• Bath facilities (toilet, sink, and bath or shower) in an enclosed room that has no other primary use. Rooming housing has separate requirements.
    • Safe, properly installed electrical systems in good repair.
    • Safe, properly and permanently installed heating system that provides enough heat to maintain a temperature of at least 68 (degrees) Fahrenheit in every bathroom and habitable room. The heating system must be inspected by a licensed service contractor at least every four years.
    • Locks and keys to secure the building and apartments. Deadbolt locks are required on all apartment doors that can be accessed from the outside or front a common hall.
    • Secure, intact and locking windows.
    • Kitchen facilities except in rooming units or hotels.
    • Well-repaired screens on windows during the months of May through October.
    • Peephole door viewer.
    • Emergency exits.
    • Functioning lighting in all common hallways.
    • Removal of all loose paint and paint chips. (Some older homes still have lead-based paint, which can hurt or kill children if they put a paint chip in their mouth. Until this is repaired, do not allow children near loose paint or paint chips).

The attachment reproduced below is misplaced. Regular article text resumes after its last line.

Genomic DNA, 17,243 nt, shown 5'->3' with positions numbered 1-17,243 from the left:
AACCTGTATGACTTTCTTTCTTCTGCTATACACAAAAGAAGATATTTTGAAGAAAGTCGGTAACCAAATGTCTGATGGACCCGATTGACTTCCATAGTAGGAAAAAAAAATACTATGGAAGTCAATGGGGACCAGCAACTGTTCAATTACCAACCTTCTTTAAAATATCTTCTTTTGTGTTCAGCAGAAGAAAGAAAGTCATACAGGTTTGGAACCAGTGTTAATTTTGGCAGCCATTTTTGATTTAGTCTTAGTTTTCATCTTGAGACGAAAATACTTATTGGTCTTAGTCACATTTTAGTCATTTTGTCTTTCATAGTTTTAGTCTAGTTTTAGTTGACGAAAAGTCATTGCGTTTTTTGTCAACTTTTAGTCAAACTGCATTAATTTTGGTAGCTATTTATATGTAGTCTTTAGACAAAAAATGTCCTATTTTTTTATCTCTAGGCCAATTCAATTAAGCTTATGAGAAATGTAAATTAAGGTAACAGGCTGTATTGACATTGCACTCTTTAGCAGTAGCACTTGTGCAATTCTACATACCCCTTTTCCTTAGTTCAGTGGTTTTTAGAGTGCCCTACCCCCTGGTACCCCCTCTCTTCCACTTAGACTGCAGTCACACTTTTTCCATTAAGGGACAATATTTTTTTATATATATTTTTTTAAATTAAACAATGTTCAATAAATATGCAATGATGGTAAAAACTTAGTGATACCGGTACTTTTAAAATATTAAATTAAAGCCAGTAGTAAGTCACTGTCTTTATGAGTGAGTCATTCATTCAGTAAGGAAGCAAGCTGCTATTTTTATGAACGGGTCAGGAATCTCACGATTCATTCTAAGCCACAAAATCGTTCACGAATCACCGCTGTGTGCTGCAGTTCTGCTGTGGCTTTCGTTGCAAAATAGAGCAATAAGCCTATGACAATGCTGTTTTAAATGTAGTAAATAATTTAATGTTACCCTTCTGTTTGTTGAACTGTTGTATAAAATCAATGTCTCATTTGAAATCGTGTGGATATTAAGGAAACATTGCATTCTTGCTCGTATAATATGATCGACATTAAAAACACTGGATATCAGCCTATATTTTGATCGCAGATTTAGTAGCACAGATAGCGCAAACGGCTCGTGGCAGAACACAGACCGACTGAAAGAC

• Proper natural light and ventilation or mechanical ventilation in all habitable rooms.

    People who live in a dwelling unit are primarily responsible for maintaining the following standards:

    • Interior housekeeping and sanitation
    • Cleanliness and sanitation of indoor storage
    • No un-caged rodents or birds
    • Clean up after domestic animals (cats, dogs, etc.) Back to Top 

    Inoperable Vehicle on Private Property

    A disabled vehicle is one (or parts of one) that is wrecked, inoperable, partly dismantled, junked, or abandoned if they are:
    • Unsightly and tend to reduce the value of property;